In State v. Johnston, 207 La. 161, 20 So.2d 741 (1945), we held that an unloaded pistol was a dangerous weapon when used in connection with a threat to kill the victim.Summary of this case from State v. Bonier
December 11, 1944. Rehearing Denied January 15, 1945.
Appeal from Criminal District Court, Parish of Orleans, Division D; Frank T. Echezabal, Judge.
Alexander Johnston was convicted of assault with a dangerous weapon, a revolver, and he appeals.
Chandler C. Luzenberg, Sr. and Chandler C. Luzenberg, Jr., both of New Orleans, for appellant.
Fred S. LeBlanc, Atty. Gen., Michael E. Culligan, Asst. Atty. Gen., J. Bernard Cocke, Dist. Atty., and John D. Schilleci, Asst. Dist. Atty., both of New Orleans, for appellee.
On the night of Sunday, May 28, 1944, Alexander Johnston, the defendant herein and then a police officer of the City of New Orleans, became engaged in an argument and fight with a soldier while they were drinking together at a liquor establishment located on the corner of St. Philip and Broad Streets in that city.
When the soldier fled, Johnston, in an intoxicated condition and dressed in his summer police uniform, attempted to follow in pursuit, running along Broad Street and discharging his police regulation revolver three or four times as he ran. This gun, having a six inch barrel, was chambered for six 38 caliber special cartridges.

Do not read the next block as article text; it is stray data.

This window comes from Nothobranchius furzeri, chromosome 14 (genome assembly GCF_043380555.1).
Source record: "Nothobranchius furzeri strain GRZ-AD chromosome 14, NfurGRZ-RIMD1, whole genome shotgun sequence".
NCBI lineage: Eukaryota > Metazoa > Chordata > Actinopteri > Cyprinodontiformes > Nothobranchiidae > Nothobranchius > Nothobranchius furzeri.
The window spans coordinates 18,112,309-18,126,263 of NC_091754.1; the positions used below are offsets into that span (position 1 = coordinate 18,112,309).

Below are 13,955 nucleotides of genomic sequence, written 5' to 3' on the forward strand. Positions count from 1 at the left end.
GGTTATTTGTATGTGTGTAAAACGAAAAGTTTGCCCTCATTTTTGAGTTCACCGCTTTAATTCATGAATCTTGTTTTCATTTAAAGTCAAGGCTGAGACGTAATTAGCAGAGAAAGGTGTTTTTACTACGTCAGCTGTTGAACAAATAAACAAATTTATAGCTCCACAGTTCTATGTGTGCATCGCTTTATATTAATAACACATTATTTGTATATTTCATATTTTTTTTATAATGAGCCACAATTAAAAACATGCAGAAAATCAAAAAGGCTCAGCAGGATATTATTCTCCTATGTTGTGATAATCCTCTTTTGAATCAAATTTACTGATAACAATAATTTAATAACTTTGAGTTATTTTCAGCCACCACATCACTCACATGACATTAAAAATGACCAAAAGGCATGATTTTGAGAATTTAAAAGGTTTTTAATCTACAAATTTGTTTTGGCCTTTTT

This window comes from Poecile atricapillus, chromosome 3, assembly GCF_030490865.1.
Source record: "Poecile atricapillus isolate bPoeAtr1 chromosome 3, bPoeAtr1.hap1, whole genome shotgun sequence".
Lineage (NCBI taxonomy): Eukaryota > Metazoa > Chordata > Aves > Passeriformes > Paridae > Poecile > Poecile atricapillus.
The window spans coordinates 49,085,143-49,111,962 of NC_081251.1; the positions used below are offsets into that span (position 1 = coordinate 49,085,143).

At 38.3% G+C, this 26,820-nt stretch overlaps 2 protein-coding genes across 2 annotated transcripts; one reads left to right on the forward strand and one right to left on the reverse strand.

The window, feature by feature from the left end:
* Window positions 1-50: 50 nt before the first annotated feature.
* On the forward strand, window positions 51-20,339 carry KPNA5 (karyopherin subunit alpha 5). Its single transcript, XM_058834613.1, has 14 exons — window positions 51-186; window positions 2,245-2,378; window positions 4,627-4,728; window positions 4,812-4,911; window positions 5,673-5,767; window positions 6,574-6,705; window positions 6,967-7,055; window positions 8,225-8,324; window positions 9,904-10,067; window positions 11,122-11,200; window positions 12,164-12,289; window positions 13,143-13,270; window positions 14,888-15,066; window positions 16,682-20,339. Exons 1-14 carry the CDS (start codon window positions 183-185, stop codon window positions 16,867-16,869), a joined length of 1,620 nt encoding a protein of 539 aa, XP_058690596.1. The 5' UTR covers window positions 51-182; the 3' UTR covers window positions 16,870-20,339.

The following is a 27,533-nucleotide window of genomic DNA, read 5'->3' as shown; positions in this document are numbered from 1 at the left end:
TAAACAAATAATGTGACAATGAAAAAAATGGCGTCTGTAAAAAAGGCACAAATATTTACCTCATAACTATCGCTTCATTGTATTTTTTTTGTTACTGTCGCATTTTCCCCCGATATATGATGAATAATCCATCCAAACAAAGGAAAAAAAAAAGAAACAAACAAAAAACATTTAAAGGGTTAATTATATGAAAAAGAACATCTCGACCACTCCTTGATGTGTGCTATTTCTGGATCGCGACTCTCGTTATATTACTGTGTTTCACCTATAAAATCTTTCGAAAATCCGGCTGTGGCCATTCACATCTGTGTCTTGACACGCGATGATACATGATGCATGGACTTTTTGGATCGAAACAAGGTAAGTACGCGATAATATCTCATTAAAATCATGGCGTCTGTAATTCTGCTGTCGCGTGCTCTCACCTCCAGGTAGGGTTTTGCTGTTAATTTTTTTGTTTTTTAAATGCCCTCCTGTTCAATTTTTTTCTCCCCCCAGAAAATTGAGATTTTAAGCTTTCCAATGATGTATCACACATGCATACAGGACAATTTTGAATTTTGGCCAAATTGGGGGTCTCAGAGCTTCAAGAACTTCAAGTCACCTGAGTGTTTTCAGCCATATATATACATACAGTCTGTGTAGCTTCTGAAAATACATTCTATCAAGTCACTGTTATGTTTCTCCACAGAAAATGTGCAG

Turning off Broad Street, defendant forcibly entered the residence of Gilbert Chatagnier at 2652 Ursuline Avenue, this being accomplished by his breaking the front door's yale lock. To Mr. and Mrs. Chatagnier, who were in the front room of their home, he spoke demandingly: "Where is my man? Tell me where he is or I will kill you." Simultaneously he pointed his pistol directly at them and pulled its trigger several times. Fortunately it clicked; it did not fire.
Then he went through the rear portion of the house and into the back yard where there were gathered about ten other persons, guests of the Chatagniers at a crayfish party, including Mr. Rene A. Louapre. To these he expressed a similar demand for "his man", all the while pointing and clicking the gun at them. Many had heard, a few moments earlier, the sounds from the shooting done by defendant on Broad Street, a short distance away.
While he was in the back yard, Mrs. Chatagnier called for police assistance. Arriving about ten minutes later, the officers found and arrested defendant in an alleyway, several doors from the Chatagnier residence, to which he had gone after leaving the premises. In his left hand, when arrested, was his police regulation revolver, the cylinder of which contained four empty shells; in his right hand were two loaded cartridges. Two additional unexploded shells were discovered the following morning near the place of arrest.